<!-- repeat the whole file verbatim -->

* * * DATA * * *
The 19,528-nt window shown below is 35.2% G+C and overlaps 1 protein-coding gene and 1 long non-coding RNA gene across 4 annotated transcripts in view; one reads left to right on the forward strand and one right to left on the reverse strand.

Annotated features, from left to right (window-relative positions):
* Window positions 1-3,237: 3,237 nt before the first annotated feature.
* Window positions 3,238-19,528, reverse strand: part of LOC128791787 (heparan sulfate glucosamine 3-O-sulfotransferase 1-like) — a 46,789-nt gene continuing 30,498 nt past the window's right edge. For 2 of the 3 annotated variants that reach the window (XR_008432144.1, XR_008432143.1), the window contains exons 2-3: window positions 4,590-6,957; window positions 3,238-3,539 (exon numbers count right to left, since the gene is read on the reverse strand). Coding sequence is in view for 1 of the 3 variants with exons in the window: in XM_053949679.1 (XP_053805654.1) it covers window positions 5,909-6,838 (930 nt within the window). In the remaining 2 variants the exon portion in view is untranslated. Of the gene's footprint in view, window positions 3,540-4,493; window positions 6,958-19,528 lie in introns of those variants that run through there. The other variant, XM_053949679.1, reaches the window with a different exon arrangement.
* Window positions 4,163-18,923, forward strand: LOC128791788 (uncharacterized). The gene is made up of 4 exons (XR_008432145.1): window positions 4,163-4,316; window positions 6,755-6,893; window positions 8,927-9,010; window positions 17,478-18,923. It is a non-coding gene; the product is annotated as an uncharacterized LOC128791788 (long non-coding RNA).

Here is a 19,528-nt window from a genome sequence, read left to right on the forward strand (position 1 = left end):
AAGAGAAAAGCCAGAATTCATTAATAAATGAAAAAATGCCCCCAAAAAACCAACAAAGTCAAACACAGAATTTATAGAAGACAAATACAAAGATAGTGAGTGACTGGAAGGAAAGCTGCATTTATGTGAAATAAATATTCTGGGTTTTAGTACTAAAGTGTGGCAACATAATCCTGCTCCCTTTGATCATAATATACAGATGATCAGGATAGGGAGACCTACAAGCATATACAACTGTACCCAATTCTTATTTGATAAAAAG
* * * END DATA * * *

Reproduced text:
The 19,528-nt window shown below is 35.2% G+C and overlaps 1 protein-coding gene and 1 long non-coding RNA gene across 4 annotated transcripts in view; one reads left to right on the forward strand and one right to left on the reverse strand.

Annotated features, from left to right (window-relative positions):
* Window positions 1-3,237: 3,237 nt before the first annotated feature.
* Window positions 3,238-19,528, reverse strand: part of LOC128791787 (heparan sulfate glucosamine 3-O-sulfotransferase 1-like) — a 46,789-nt gene continuing 30,498 nt past the window's right edge. For 2 of the 3 annotated variants that reach the window (XR_008432144.1, XR_008432143.1), the window contains exons 2-3: window positions 4,590-6,957; window positions 3,238-3,539 (exon numbers count right to left, since the gene is read on the reverse strand). Coding sequence is in view for 1 of the 3 variants with exons in the window: in XM_053949679.1 (XP_053805654.1) it covers window positions 5,909-6,838 (930 nt within the window). In the remaining 2 variants the exon portion in view is untranslated. Of the gene's footprint in view, window positions 3,540-4,493; window positions 6,958-19,528 lie in introns of those variants that run through there. The other variant, XM_053949679.1, reaches the window with a different exon arrangement.
* Window positions 4,163-18,923, forward strand: LOC128791788 (uncharacterized). The gene is made up of 4 exons (XR_008432145.1): window positions 4,163-4,316; window positions 6,755-6,893; window positions 8,927-9,010; window positions 17,478-18,923. It is a non-coding gene; the product is annotated as an uncharacterized LOC128791788 (long non-coding RNA).

Here is a 19,528-nt window from a genome sequence, read left to right on the forward strand (position 1 = left end):
AAGAGAAAAGCCAGAATTCATTAATAAATGAAAAAATGCCCCCAAAAAACCAACAAAGTCAAACACAGAATTTATAGAAGACAAATACAAAGATAGTGAGTGACTGGAAGGAAAGCTGCATTTATGTGAAATAAATATTCTGGGTTTTAGTACTAAAGTGTGGCAACATAATCCTGCTCCCTTTGATCATAATATACAGATGATCAGGATAGGGAGACCTACAAGCATATACAACTGTACCCAATTCTTATTTGATAAAAAG